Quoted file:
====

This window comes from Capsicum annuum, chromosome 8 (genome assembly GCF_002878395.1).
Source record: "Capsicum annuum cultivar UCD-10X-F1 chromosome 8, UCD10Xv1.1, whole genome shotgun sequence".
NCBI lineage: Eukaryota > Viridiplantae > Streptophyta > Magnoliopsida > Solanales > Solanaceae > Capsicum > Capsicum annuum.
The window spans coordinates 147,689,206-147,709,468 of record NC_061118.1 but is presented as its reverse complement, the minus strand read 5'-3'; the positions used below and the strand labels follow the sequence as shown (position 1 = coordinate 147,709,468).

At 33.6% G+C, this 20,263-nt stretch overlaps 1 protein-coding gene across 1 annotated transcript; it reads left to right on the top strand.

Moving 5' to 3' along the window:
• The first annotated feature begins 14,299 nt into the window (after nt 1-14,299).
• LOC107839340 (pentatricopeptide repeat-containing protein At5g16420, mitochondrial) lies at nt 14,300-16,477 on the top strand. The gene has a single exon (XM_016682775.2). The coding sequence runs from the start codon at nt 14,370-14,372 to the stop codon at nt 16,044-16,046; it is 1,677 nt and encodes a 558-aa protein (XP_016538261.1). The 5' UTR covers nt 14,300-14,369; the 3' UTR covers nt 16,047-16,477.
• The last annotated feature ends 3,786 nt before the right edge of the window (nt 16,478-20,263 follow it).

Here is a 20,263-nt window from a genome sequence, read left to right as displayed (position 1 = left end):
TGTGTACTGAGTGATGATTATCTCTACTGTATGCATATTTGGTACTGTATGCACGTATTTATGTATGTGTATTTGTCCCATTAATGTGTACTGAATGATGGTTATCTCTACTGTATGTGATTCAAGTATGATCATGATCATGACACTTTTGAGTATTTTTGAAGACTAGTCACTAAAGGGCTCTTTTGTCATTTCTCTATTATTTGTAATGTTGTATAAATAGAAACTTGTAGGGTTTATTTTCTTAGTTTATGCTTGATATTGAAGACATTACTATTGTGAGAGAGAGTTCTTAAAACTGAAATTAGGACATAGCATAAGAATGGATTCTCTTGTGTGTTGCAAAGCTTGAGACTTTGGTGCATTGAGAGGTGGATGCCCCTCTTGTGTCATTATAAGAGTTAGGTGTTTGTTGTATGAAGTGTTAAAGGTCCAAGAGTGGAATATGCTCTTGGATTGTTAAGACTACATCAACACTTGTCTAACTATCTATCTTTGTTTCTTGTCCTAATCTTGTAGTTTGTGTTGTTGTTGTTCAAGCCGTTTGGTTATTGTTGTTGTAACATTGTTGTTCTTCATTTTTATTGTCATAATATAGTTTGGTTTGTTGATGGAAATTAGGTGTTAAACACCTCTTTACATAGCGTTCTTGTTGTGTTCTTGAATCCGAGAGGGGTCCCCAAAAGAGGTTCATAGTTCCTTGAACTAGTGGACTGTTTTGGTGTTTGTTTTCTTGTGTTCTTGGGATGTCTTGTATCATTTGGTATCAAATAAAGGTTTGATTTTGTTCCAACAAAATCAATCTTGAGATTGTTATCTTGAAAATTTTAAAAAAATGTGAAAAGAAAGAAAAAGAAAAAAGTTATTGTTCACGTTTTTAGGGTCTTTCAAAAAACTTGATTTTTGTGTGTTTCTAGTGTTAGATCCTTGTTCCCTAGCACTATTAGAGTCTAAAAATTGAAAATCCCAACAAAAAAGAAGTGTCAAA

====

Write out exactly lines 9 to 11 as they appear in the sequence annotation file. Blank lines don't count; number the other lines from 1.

• The last annotated feature ends 3,786 nt before the right edge of the window (nt 16,478-20,263 follow it).

Here is a 20,263-nt window from a genome sequence, read left to right as displayed (position 1 = left end):
TGTGTACTGAGTGATGATTATCTCTACTGTATGCATATTTGGTACTGTATGCACGTATTTATGTATGTGTATTTGTCCCATTAATGTGTACTGAATGATGGTTATCTCTACTGTATGTGATTCAAGTATGATCATGATCATGACACTTTTGAGTATTTTTGAAGACTAGTCACTAAAGGGCTCTTTTGTCATTTCTCTATTATTTGTAATGTTGTATAAATAGAAACTTGTAGGGTTTATTTTCTTAGTTTATGCTTGATATTGAAGACATTACTATTGTGAGAGAGAGTTCTTAAAACTGAAATTAGGACATAGCATAAGAATGGATTCTCTTGTGTGTTGCAAAGCTTGAGACTTTGGTGCATTGAGAGGTGGATGCCCCTCTTGTGTCATTATAAGAGTTAGGTGTTTGTTGTATGAAGTGTTAAAGGTCCAAGAGTGGAATATGCTCTTGGATTGTTAAGACTACATCAACACTTGTCTAACTATCTATCTTTGTTTCTTGTCCTAATCTTGTAGTTTGTGTTGTTGTTGTTCAAGCCGTTTGGTTATTGTTGTTGTAACATTGTTGTTCTTCATTTTTATTGTCATAATATAGTTTGGTTTGTTGATGGAAATTAGGTGTTAAACACCTCTTTACATAGCGTTCTTGTTGTGTTCTTGAATCCGAGAGGGGTCCCCAAAAGAGGTTCATAGTTCCTTGAACTAGTGGACTGTTTTGGTGTTTGTTTTCTTGTGTTCTTGGGATGTCTTGTATCATTTGGTATCAAATAAAGGTTTGATTTTGTTCCAACAAAATCAATCTTGAGATTGTTATCTTGAAAATTTTAAAAAAATGTGAAAAGAAAGAAAAAGAAAAAAGTTATTGTTCACGTTTTTAGGGTCTTTCAAAAAACTTGATTTTTGTGTGTTTCTAGTGTTAGATCCTTGTTCCCTAGCACTATTAGAGTCTAAAAATTGAAAATCCCAACAAAAAAGAAGTGTCAAA